Where the wild things really are: ‘Antichrist’ is a psychosexual challenge
By any and all measures you care to come up with, “Antichrist’’ is the Danish filmmaker Lars von Trier’s most extreme work yet. Reasonable and literate moviegoers - those who’ve been moved by and/or suffered through “Breaking the Waves,’’ “Dancer in the Dark,’’ and “Dogville,’’ among other assaults to the sensibilities - may take this as a cue to head for the hills. In fact, all I have to do to get you to turn the page and never go anywhere near this film again is say two words: ejaculated blood.
There. Is anybody left?
To you hardy band of survivors, representative of the 1 percent of the filmgoing population that really does want to be challenged, “Antichrist’’ may (I say may) be a psychosexual drama of profound and primal impact. Or it may strike you as Lars’s nasty little joke on us all. Like a nightmare you recall during waking hours, and then only in its vast outlines, “Antichrist’’ has the power to haunt beyond words. For better and for worse, it is exactly the movie von Trier wanted to make and a piece of staggeringly pure cinema. On at least one level, it’s also hateful.
Divided into four chapters plus a prologue and epilogue, “Antichrist’’ begins with a toddler falling from a window to his death while his parents make love in the next room. In slow-motion black-and-white, with Handel blaring on the soundtrack. Pretentious? You bet, but no risk, no reward, and at least the gloves are coming off early.
In the first chapter, titled “Grief,’’ He (Willem Dafoe) and She (Charlotte Gainsbourg) relocate to a cabin in the woods to work through their sorrow. He’s a therapist, the very model of enlightened male rationality, ecstatic at the notion of helping his wife. She’s an academic whose area of study is the persecution of witches in medieval times. The cabin is called Eden, nudge nudge, but if Dafoe’s character is our Adam, Gainsbourg is channeling someone much older and more primeval - Adam’s mythological first wife, Lilith.
The details of where “Antichrist’’ goes from here are not my business to tell you, and, anyway, how do you quantify a fever dream? The mystery of what’s ailing Gainsbourg’s character deepens further and further, into nature and prehistory, and von Trier’s command over his craft is unyielding. The images have the silvery patina of a grim fairy tale; the pacing tugs you forward like a current; in some scenes the edges of the screen itself seem to buckle.
There’s a foxhole out in the woods that leads to a place Alice would never go, a dark pit that’s both nurturing womb and ravenous maw. By the time the couple find themselves at its lip, the natural world is in insurrection. This is a film where animals speak of chaos and beasts gnaw on their own entrails, where we devour our young and foolishly think ourselves above the fray. “Nature is Satan’s church,’’ Gainsbourg’s character says, and in “Antichrist,’’ church is in session. If you handed Hieronymus Bosch a camera, this might be what he’d come up with.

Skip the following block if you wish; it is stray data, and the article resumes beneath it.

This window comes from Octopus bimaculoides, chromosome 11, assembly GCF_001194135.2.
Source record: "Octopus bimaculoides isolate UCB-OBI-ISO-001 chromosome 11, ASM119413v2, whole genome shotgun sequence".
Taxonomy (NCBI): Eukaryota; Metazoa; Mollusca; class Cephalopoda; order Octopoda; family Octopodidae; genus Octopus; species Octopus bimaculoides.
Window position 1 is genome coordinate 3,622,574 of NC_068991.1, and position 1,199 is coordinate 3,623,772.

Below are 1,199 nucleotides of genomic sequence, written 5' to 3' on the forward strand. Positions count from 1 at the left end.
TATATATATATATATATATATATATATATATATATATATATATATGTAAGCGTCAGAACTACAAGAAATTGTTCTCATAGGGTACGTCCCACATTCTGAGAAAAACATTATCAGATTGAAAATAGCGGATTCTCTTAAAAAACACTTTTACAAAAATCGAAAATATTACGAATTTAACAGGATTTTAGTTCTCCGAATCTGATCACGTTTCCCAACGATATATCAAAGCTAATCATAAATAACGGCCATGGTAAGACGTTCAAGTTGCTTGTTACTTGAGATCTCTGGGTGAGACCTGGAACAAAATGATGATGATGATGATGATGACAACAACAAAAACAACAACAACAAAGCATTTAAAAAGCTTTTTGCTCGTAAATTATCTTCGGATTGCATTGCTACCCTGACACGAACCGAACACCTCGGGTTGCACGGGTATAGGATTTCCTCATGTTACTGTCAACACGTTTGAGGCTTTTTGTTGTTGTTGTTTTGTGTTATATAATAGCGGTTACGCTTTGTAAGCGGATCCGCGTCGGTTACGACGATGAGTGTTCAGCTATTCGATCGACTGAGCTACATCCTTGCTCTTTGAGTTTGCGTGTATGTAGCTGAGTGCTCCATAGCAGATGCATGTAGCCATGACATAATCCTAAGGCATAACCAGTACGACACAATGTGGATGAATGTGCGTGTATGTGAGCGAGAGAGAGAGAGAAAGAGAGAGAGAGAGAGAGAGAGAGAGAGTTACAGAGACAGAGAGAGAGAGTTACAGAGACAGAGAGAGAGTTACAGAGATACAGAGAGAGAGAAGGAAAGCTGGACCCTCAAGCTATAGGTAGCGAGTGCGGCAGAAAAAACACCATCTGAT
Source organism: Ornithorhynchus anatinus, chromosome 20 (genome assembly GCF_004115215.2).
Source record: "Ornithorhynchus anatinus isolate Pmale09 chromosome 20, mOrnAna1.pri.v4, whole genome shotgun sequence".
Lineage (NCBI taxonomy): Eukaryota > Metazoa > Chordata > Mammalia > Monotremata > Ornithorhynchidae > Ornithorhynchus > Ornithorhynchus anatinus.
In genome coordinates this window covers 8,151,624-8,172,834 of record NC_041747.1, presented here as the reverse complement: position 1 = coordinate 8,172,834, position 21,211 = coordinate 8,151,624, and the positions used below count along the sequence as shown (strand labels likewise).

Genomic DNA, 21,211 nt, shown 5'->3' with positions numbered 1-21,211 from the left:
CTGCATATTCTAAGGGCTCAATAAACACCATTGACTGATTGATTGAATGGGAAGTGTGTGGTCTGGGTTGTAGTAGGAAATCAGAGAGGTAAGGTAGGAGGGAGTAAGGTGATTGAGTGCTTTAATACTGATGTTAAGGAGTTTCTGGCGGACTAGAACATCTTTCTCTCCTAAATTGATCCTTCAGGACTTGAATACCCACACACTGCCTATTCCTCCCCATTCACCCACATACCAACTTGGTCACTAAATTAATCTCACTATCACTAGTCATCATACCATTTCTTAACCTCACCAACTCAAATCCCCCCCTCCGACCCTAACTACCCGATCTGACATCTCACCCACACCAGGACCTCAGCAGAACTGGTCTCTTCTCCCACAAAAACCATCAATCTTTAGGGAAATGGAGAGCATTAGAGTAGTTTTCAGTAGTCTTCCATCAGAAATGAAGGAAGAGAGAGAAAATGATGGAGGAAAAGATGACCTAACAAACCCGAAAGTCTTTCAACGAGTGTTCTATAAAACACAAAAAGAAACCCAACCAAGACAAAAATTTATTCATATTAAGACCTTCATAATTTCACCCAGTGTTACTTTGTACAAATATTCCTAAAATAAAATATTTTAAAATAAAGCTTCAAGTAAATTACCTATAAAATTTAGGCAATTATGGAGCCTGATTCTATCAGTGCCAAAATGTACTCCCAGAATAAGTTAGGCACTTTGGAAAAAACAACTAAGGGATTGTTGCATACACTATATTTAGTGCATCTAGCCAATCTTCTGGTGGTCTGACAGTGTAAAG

The actors both give performances that are either brave or foolhardy, depending on your tolerance for envelope-pushing, but they’re never ridiculous even when the demands von Trier places on them reach unbelievably punishing levels. Dafoe has martyred himself for his art before - “Platoon,’’ “Body of Evidence,’’ “The Last Temptation of Christ,’’ you name it, he’s taken it - but Gainsbourg’s willingness to go the Jungian distance and beyond is at times astonishing. Hers is an empathic, instinctual portrayal, one harrowingly in tune with the filmmaker’s ideas about women.
Which, as it turns out, are pretty heinous. Not for nothing does a “misogyny consultant’’ get a credit on this film. Von Trier is mulching through major issues here - woman as creator, as destroyer, as man’s devil and nature’s goddess - and he finally, consciously goes too far, barreling toward an image of violence that’s almost cosmically offensive in the way it turns a real-world social tragedy into one man’s aesthetic masturbation.
Can profound art be made from profound misogyny? Yes, but here’s the catch: It doesn’t make the artist’s terror of women any less pathetic. “Antichrist’’ is a provocation and a confession, evidence both for and against its maker. The film’s a Freudian hash (if von Trier relates to anyone here, it’s probably that little boy, betrayed by mommy and taking a header out the window) and an excellent argument for Prozac. It’s an evil joke and devastating art; an act of audience abuse and proof of film’s ability to access the most subterranean levels of experience. It’s unlike any movie ever made. For that, be thankful.